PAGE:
There are too few health visitors to implement the findings of new research saying that the profession could help new mothers suffering from postnatal depression, says union Unite.
Unite, which embraces the Community Practitioners' and Health Visitors' Association (CPHVA), commented on recent research that said new mothers developing postnatal depression would be helped if health visitors are trained to spot signs and offer psychological help.
Dr Cheryll Adams, Unite Lead Professional Officer, said that a recent Unite/CPHVA survey revealed that of the 829 health visitors interviewed, a third reported that they were not confident that their NHS trust's service allowed cases of postnatal depression to picked up.
She said: "Recent cuts in health visitor workforces have led to the closure of many postnatal depression services delivered by health visitors.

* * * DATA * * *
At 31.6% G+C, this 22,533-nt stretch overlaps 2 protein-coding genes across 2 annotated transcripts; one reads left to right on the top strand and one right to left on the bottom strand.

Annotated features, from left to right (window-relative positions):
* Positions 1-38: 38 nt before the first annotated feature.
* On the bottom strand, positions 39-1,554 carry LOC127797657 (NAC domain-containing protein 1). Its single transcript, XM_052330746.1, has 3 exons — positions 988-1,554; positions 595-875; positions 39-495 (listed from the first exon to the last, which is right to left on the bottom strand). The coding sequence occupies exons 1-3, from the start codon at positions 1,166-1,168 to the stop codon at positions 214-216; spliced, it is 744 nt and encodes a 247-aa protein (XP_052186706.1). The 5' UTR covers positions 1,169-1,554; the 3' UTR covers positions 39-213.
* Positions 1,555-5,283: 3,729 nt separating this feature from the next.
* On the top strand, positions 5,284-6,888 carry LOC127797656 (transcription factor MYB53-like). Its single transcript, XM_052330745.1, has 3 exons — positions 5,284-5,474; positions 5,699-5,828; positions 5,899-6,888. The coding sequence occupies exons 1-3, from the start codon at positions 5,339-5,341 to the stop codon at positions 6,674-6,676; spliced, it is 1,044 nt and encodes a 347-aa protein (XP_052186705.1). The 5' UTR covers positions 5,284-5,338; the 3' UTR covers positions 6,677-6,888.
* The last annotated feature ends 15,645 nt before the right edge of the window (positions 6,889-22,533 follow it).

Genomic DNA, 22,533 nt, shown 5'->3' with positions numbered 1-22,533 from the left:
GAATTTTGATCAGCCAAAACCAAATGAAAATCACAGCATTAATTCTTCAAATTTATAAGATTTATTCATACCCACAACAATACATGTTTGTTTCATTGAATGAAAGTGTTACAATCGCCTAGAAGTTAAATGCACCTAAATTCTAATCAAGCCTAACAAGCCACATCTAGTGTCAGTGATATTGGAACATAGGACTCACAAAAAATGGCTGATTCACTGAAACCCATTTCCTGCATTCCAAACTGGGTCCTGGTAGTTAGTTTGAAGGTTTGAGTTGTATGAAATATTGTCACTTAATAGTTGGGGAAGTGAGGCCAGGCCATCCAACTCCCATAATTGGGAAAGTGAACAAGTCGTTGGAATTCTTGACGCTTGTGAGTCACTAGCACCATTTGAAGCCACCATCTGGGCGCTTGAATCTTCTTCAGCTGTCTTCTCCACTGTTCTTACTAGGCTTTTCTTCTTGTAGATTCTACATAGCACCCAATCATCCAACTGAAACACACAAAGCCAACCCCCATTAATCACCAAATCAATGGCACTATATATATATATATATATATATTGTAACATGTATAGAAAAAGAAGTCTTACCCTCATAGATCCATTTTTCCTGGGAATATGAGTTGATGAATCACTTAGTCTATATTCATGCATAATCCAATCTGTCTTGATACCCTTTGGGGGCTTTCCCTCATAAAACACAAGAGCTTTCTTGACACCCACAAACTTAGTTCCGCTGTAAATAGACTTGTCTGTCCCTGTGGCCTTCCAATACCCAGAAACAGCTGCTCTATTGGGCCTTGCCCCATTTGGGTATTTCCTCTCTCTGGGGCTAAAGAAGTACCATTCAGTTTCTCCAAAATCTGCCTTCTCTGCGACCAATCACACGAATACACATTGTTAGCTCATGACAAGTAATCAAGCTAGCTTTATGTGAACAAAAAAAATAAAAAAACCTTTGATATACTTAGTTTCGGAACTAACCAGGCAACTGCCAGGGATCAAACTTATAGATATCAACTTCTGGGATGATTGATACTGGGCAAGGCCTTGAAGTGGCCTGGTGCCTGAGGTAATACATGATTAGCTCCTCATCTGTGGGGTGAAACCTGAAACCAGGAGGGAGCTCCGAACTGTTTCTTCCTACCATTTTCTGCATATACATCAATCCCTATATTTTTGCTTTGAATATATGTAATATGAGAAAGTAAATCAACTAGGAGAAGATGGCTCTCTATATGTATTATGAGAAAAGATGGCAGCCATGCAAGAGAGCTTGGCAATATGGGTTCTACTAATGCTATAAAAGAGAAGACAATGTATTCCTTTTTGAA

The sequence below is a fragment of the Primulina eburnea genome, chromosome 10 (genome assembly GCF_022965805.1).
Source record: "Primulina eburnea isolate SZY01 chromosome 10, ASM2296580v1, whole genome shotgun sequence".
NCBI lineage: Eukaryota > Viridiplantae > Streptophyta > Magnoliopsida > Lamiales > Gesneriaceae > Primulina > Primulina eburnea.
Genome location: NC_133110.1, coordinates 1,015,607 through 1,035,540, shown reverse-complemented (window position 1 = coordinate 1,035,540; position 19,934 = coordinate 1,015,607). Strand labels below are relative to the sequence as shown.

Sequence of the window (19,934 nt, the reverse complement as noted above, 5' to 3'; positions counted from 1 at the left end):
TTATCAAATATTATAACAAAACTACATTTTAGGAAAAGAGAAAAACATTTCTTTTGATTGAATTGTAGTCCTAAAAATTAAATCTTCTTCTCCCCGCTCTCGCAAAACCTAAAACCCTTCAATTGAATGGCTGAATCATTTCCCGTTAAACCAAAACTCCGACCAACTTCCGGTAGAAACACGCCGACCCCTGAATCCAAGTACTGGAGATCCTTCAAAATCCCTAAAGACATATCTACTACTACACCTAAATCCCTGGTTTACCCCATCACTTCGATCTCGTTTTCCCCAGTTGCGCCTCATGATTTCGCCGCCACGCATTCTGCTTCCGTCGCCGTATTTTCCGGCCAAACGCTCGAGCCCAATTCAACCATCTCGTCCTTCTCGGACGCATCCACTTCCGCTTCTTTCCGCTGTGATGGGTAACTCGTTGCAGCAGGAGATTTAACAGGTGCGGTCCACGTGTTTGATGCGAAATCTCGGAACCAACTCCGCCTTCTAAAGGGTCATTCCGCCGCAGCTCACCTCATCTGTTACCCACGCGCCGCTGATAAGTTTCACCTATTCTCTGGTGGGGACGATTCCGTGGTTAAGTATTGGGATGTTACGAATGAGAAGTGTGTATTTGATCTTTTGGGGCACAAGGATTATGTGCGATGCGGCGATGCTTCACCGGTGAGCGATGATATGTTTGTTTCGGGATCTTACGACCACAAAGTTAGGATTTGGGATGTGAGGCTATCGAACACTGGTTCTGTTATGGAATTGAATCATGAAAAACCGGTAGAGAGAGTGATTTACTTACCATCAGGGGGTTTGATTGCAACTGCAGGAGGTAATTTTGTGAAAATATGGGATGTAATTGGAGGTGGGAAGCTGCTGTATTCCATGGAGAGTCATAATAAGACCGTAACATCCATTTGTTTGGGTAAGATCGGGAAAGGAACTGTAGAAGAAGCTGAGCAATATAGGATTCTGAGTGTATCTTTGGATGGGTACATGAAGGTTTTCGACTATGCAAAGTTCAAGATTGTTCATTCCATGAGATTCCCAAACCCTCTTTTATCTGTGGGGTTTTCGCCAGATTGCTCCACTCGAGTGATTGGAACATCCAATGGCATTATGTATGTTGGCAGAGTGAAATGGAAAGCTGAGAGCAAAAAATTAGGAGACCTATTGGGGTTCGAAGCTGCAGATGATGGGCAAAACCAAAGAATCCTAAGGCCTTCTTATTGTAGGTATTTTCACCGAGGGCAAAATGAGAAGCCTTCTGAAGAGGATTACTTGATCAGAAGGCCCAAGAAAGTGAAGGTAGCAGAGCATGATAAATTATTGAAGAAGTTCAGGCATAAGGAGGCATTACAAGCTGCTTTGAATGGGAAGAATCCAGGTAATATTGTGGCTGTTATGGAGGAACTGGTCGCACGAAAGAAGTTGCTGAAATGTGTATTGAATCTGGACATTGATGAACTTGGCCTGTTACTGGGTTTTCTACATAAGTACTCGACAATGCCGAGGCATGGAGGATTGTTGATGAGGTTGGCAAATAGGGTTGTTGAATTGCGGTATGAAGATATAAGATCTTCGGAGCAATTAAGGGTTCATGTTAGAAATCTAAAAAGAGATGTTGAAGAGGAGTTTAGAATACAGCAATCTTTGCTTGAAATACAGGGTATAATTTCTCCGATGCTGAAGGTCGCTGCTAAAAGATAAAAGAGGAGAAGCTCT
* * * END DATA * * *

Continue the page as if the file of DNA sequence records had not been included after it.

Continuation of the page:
"If mothers are found to have postnatal depression, most prefer health visitor counselling interventions over drugs. However, there are too few health visitors available to perform this important service for new mothers."
Dr Adams added: "This research provides clear evidence for reinstating a properly resourced and trained health visiting workforce to address this debilitating illness. Untreated postnatal depression can have severe implications, not only for the mother but for her whole family."
Researchers from the University of Sheffield looked at 4,000 women. At the six or eight-week check, 600 women (15%) were found to have signs of postnatal depression. This equates to some 100,000 women a year suffering from postnatal depression across the UK.
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